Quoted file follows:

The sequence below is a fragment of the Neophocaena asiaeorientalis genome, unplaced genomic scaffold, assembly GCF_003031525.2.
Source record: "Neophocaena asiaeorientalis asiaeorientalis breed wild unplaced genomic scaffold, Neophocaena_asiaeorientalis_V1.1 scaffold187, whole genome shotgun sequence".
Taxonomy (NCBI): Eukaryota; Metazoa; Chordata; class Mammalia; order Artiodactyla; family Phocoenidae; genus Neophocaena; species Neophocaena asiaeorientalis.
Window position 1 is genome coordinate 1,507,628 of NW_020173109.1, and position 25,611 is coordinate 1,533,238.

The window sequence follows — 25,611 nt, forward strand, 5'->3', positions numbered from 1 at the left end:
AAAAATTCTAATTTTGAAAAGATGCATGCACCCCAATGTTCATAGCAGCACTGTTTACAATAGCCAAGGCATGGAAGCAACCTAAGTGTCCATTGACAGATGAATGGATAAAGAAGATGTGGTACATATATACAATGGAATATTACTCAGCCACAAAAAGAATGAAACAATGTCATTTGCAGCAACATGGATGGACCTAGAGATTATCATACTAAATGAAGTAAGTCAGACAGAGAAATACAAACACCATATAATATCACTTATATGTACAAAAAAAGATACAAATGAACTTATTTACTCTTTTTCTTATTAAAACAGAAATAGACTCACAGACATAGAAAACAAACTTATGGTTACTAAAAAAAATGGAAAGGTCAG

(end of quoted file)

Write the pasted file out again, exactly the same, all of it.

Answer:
The sequence below is a fragment of the Neophocaena asiaeorientalis genome, unplaced genomic scaffold, assembly GCF_003031525.2.
Source record: "Neophocaena asiaeorientalis asiaeorientalis breed wild unplaced genomic scaffold, Neophocaena_asiaeorientalis_V1.1 scaffold187, whole genome shotgun sequence".
Taxonomy (NCBI): Eukaryota; Metazoa; Chordata; class Mammalia; order Artiodactyla; family Phocoenidae; genus Neophocaena; species Neophocaena asiaeorientalis.
Window position 1 is genome coordinate 1,507,628 of NW_020173109.1, and position 25,611 is coordinate 1,533,238.

The window sequence follows — 25,611 nt, forward strand, 5'->3', positions numbered from 1 at the left end:
AAAAATTCTAATTTTGAAAAGATGCATGCACCCCAATGTTCATAGCAGCACTGTTTACAATAGCCAAGGCATGGAAGCAACCTAAGTGTCCATTGACAGATGAATGGATAAAGAAGATGTGGTACATATATACAATGGAATATTACTCAGCCACAAAAAGAATGAAACAATGTCATTTGCAGCAACATGGATGGACCTAGAGATTATCATACTAAATGAAGTAAGTCAGACAGAGAAATACAAACACCATATAATATCACTTATATGTACAAAAAAAGATACAAATGAACTTATTTACTCTTTTTCTTATTAAAACAGAAATAGACTCACAGACATAGAAAACAAACTTATGGTTACTAAAAAAAATGGAAAGGTCAG